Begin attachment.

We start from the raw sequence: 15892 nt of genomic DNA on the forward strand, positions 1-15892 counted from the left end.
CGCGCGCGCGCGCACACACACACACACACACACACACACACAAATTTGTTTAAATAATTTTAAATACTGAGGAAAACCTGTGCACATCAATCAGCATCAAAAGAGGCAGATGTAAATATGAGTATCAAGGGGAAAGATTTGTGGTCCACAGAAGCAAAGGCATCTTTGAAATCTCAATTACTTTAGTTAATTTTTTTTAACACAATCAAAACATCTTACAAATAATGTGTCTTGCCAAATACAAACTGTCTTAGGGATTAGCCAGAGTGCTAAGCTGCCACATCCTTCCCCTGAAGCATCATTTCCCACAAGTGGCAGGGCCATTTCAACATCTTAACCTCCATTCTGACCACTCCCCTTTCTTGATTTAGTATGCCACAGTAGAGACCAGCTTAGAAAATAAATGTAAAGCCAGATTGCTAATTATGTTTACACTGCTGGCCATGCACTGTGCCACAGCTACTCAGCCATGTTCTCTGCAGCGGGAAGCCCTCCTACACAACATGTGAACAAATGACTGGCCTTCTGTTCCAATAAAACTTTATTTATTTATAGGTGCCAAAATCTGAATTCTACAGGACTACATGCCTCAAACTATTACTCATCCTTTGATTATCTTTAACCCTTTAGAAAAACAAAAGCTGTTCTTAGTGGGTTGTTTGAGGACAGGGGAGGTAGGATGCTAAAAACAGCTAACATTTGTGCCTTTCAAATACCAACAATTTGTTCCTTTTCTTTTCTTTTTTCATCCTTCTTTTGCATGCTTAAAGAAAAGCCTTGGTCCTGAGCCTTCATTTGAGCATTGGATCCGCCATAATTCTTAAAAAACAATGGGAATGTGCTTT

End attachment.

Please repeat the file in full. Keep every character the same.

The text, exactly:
We start from the raw sequence: 15892 nt of genomic DNA on the forward strand, positions 1-15892 counted from the left end.
CGCGCGCGCGCGCACACACACACACACACACACACACACACAAATTTGTTTAAATAATTTTAAATACTGAGGAAAACCTGTGCACATCAATCAGCATCAAAAGAGGCAGATGTAAATATGAGTATCAAGGGGAAAGATTTGTGGTCCACAGAAGCAAAGGCATCTTTGAAATCTCAATTACTTTAGTTAATTTTTTTTAACACAATCAAAACATCTTACAAATAATGTGTCTTGCCAAATACAAACTGTCTTAGGGATTAGCCAGAGTGCTAAGCTGCCACATCCTTCCCCTGAAGCATCATTTCCCACAAGTGGCAGGGCCATTTCAACATCTTAACCTCCATTCTGACCACTCCCCTTTCTTGATTTAGTATGCCACAGTAGAGACCAGCTTAGAAAATAAATGTAAAGCCAGATTGCTAATTATGTTTACACTGCTGGCCATGCACTGTGCCACAGCTACTCAGCCATGTTCTCTGCAGCGGGAAGCCCTCCTACACAACATGTGAACAAATGACTGGCCTTCTGTTCCAATAAAACTTTATTTATTTATAGGTGCCAAAATCTGAATTCTACAGGACTACATGCCTCAAACTATTACTCATCCTTTGATTATCTTTAACCCTTTAGAAAAACAAAAGCTGTTCTTAGTGGGTTGTTTGAGGACAGGGGAGGTAGGATGCTAAAAACAGCTAACATTTGTGCCTTTCAAATACCAACAATTTGTTCCTTTTCTTTTCTTTTTTCATCCTTCTTTTGCATGCTTAAAGAAAAGCCTTGGTCCTGAGCCTTCATTTGAGCATTGGATCCGCCATAATTCTTAAAAAACAATGGGAATGTGCTTT